Oveta Culp Hobby, publisher of the Houston Post, began her career of public service at age 20 when she became the first woman parliamentarian of the Texas House of Representatives. In 1929, she joined the staff of the Post, where she met and married former governor William Hobby. During World War II, she worked for the War Department and was appointed commander of the Women's Auxiliary Army Corps (WAACs). Colonel Hobby had "auxiliary" dropped from the name and increased the number of Army job classifications for women from 54 to 239. In 1945, she became the first woman to receive the Distinguished Service Cross. She later served under President Eisenhower as the first Secretary of Health, Education and Welfare. She took over the reins of the Post when her husband died in 1964 and was elected to the Texas Women's Hall of Fame in 1984.
Written by Cynthia J. Beeman
Read by Sara Hickman
One of the most accomplished Texas women of the 20th century, Oveta Culp Hobby excelled in numerous ways, including as the first director of the Women’s Army Corps. A native of Killeen, Hobby developed an interest in politics and the law at an early age. She worked as a reporter for the Austin Statesman, and at age 20 served as parliamentarian of the Texas House of Representatives. She married former Texas governor William P. Hobby in 1931, and they were the parents of a daughter, Jessica, and a son, future Texas Lieutenant Governor Bill Hobby.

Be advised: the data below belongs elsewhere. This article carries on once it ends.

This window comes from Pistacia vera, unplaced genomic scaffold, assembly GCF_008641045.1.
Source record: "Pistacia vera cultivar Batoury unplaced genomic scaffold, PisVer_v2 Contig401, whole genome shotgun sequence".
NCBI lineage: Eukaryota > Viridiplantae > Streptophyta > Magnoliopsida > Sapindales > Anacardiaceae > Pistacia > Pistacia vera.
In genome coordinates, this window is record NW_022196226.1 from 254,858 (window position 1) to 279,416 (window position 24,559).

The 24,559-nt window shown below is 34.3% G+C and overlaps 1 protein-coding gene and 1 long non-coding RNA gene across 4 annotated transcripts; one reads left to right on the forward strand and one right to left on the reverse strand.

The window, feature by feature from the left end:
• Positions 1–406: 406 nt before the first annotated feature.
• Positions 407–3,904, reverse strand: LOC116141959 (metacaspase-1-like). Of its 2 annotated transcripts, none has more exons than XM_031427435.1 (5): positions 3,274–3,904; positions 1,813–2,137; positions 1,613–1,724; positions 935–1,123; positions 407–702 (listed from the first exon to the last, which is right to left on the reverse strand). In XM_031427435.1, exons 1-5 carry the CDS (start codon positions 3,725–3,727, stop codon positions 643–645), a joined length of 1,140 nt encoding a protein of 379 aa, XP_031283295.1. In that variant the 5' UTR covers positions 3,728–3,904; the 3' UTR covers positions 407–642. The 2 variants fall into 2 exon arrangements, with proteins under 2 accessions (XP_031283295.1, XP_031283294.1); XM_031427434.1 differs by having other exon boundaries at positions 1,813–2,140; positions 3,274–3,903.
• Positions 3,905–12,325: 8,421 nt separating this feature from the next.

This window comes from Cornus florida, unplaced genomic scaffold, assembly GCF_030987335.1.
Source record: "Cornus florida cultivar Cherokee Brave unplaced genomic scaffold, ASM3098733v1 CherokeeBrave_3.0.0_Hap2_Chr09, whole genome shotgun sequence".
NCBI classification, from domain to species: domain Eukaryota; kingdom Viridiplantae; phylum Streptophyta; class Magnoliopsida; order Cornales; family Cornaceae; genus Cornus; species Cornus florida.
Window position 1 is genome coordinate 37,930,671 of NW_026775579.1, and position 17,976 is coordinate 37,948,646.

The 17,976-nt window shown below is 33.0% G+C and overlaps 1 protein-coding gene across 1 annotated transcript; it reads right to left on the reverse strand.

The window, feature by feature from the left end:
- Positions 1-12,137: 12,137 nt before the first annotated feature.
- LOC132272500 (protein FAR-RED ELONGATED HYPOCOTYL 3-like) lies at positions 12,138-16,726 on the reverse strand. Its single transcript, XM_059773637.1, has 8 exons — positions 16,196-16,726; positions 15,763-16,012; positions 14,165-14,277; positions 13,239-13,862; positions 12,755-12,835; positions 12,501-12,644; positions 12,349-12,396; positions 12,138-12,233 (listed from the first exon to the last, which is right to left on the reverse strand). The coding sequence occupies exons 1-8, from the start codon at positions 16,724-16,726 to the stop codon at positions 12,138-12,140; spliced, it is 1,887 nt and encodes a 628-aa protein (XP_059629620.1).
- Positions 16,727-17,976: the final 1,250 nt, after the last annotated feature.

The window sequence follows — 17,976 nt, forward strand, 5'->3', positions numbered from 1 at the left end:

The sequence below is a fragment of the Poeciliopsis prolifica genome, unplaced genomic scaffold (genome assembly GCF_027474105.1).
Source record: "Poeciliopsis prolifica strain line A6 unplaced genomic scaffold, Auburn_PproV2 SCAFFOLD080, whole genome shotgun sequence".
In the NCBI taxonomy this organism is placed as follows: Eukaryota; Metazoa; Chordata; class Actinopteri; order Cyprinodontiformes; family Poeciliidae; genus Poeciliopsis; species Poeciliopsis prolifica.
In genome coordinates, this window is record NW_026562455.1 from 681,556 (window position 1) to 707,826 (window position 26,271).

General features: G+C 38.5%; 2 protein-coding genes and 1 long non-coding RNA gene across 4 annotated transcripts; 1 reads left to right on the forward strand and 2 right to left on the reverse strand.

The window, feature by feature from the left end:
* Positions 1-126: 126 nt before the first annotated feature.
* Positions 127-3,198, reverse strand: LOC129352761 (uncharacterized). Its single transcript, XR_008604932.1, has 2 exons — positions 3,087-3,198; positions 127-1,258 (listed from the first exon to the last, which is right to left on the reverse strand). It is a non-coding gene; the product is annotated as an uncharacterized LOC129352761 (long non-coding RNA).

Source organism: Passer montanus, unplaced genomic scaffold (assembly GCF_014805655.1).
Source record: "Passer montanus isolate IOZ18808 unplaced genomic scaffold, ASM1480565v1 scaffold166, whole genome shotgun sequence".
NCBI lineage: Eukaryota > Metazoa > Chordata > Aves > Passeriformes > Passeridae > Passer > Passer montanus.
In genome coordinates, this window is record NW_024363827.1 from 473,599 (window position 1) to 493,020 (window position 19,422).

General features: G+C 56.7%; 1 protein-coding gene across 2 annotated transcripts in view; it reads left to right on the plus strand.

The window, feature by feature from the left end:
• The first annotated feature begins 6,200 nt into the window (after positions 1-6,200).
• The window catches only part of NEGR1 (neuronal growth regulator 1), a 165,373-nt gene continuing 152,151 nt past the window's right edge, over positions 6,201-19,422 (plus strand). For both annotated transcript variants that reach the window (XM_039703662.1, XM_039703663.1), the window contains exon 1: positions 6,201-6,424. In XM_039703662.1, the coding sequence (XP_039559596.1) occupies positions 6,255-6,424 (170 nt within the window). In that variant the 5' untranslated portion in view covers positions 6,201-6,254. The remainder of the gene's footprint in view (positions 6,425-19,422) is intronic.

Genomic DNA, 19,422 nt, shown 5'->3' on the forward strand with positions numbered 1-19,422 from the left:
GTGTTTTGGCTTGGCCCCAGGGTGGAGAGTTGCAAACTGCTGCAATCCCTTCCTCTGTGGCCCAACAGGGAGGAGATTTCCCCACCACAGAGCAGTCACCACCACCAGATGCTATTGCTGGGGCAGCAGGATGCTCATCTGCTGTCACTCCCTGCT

In 1942, with the country deep in the throes of World War II, Oveta Culp Hobby was appointed director of the Women’s Army Auxiliary Corps, which soon became part of the U.S. Army as the Women’s Army Corps. Under Colonel Hobby’s leadership, more than 99,000 women served as WACs during the war. She returned to Houston in 1945, where she helped run the family-owned Houston Postnewspaper. President Dwight Eisenhower appointed her the first Secretary of Health, Education and Welfare in 1953, and she oversaw the creation and organization of the new federal agency. Returning to Houston again in 1955, she served as president of the Postand remained an influential business and civic leader until her death in 1995 at age 90. In 2007, the Texas Historical Commission placed a historical marker in Killeen honoring Mrs. Hobby’s military service.
William P. Hobby, Jr., "HOBBY, OVETA CULP," Handbook of Texas Online (http://www.tshaonline.org/handbook/online/articles/fho86).
Oveta Culp Hobby and the Women’s Army Corps historical marker file (Bell County), Texas Historical Commission, Austin.
Biography Source Information
Biographies are reprinted from the Foundation for Women’s Resources (now Women’s Resources), Dallas, Texas. They originally appeared in "From Gutsy Mavericks to Quiet Heroes: True Tales of Texas Women," video study guide, Austin: The Foundation for Women's Resources, 1997. Death dates have been added where needed.
Audio Source Information
Our project, "Texas Women's History Moments," received the 2012 National Council on Public History Outstanding Public History Award and the American Association for State and Local History Leadership in History Award. The audio clips were broadcast on KUT radio from 2011-2016 during Women’s History Month.